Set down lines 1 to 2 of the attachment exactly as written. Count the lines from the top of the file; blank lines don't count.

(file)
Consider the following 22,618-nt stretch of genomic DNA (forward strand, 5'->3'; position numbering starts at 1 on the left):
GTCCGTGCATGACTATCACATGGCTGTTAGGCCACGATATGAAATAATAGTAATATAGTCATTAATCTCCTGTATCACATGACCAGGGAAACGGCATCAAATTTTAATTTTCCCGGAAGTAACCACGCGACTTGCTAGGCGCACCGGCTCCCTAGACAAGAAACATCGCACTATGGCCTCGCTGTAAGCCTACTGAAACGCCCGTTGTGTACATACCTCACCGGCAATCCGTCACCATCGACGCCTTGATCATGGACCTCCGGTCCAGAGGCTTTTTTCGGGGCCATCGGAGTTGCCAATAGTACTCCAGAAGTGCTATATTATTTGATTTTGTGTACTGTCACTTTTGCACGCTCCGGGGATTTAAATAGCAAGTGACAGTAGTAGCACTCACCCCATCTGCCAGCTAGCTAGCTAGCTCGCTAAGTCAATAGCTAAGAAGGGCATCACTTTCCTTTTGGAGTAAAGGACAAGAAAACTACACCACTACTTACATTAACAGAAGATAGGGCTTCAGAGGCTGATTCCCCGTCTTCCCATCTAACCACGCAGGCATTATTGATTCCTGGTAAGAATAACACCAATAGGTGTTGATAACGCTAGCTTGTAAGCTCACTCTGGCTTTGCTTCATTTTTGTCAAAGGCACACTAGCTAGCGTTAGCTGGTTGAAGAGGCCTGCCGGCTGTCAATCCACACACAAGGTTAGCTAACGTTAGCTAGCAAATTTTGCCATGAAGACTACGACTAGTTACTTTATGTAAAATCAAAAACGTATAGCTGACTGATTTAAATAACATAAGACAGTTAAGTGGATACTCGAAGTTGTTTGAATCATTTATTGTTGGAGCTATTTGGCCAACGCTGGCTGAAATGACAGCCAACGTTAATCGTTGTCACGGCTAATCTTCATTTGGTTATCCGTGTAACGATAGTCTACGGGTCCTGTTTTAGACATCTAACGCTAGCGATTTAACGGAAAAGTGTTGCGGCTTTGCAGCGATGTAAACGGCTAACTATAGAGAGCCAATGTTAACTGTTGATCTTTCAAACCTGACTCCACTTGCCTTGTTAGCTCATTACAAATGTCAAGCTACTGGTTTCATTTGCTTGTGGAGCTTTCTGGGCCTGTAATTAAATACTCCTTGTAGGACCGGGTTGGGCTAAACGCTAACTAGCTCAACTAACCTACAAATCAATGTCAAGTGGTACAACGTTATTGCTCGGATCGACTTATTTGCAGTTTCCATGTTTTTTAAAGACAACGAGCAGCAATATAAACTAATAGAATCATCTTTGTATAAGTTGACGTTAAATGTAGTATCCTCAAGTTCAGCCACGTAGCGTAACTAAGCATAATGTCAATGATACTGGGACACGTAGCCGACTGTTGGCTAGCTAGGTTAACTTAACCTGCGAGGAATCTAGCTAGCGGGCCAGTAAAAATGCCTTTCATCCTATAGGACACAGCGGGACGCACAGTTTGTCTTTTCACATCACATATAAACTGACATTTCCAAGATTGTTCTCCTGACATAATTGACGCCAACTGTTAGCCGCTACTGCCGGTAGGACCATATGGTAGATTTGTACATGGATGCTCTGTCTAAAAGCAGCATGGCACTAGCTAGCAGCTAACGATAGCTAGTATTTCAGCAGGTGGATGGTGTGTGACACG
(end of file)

Consider the following 22,618-nt stretch of genomic DNA (forward strand, 5'->3'; position numbering starts at 1 on the left):
GTCCGTGCATGACTATCACATGGCTGTTAGGCCACGATATGAAATAATAGTAATATAGTCATTAATCTCCTGTATCACATGACCAGGGAAACGGCATCAAATTTTAATTTTCCCGGAAGTAACCACGCGACTTGCTAGGCGCACCGGCTCCCTAGACAAGAAACATCGCACTATGGCCTCGCTGTAAGCCTACTGAAACGCCCGTTGTGTACATACCTCACCGGCAATCCGTCACCATCGACGCCTTGATCATGGACCTCCGGTCCAGAGGCTTTTTTCGGGGCCATCGGAGTTGCCAATAGTACTCCAGAAGTGCTATATTATTTGATTTTGTGTACTGTCACTTTTGCACGCTCCGGGGATTTAAATAGCAAGTGACAGTAGTAGCACTCACCCCATCTGCCAGCTAGCTAGCTAGCTCGCTAAGTCAATAGCTAAGAAGGGCATCACTTTCCTTTTGGAGTAAAGGACAAGAAAACTACACCACTACTTACATTAACAGAAGATAGGGCTTCAGAGGCTGATTCCCCGTCTTCCCATCTAACCACGCAGGCATTATTGATTCCTGGTAAGAATAACACCAATAGGTGTTGATAACGCTAGCTTGTAAGCTCACTCTGGCTTTGCTTCATTTTTGTCAAAGGCACACTAGCTAGCGTTAGCTGGTTGAAGAGGCCTGCCGGCTGTCAATCCACACACAAGGTTAGCTAACGTTAGCTAGCAAATTTTGCCATGAAGACTACGACTAGTTACTTTATGTAAAATCAAAAACGTATAGCTGACTGATTTAAATAACATAAGACAGTTAAGTGGATACTCGAAGTTGTTTGAATCATTTATTGTTGGAGCTATTTGGCCAACGCTGGCTGAAATGACAGCCAACGTTAATCGTTGTCACGGCTAATCTTCATTTGGTTATCCGTGTAACGATAGTCTACGGGTCCTGTTTTAGACATCTAACGCTAGCGATTTAACGGAAAAGTGTTGCGGCTTTGCAGCGATGTAAACGGCTAACTATAGAGAGCCAATGTTAACTGTTGATCTTTCAAACCTGACTCCACTTGCCTTGTTAGCTCATTACAAATGTCAAGCTACTGGTTTCATTTGCTTGTGGAGCTTTCTGGGCCTGTAATTAAATACTCCTTGTAGGACCGGGTTGGGCTAAACGCTAACTAGCTCAACTAACCTACAAATCAATGTCAAGTGGTACAACGTTATTGCTCGGATCGACTTATTTGCAGTTTCCATGTTTTTTAAAGACAACGAGCAGCAATATAAACTAATAGAATCATCTTTGTATAAGTTGACGTTAAATGTAGTATCCTCAAGTTCAGCCACGTAGCGTAACTAAGCATAATGTCAATGATACTGGGACACGTAGCCGACTGTTGGCTAGCTAGGTTAACTTAACCTGCGAGGAATCTAGCTAGCGGGCCAGTAAAAATGCCTTTCATCCTATAGGACACAGCGGGACGCACAGTTTGTCTTTTCACATCACATATAAACTGACATTTCCAAGATTGTTCTCCTGACATAATTGACGCCAACTGTTAGCCGCTACTGCCGGTAGGACCATATGGTAGATTTGTACATGGATGCTCTGTCTAAAAGCAGCATGGCACTAGCTAGCAGCTAACGATAGCTAGTATTTCAGCAGGTGGATGGTGTGTGACACG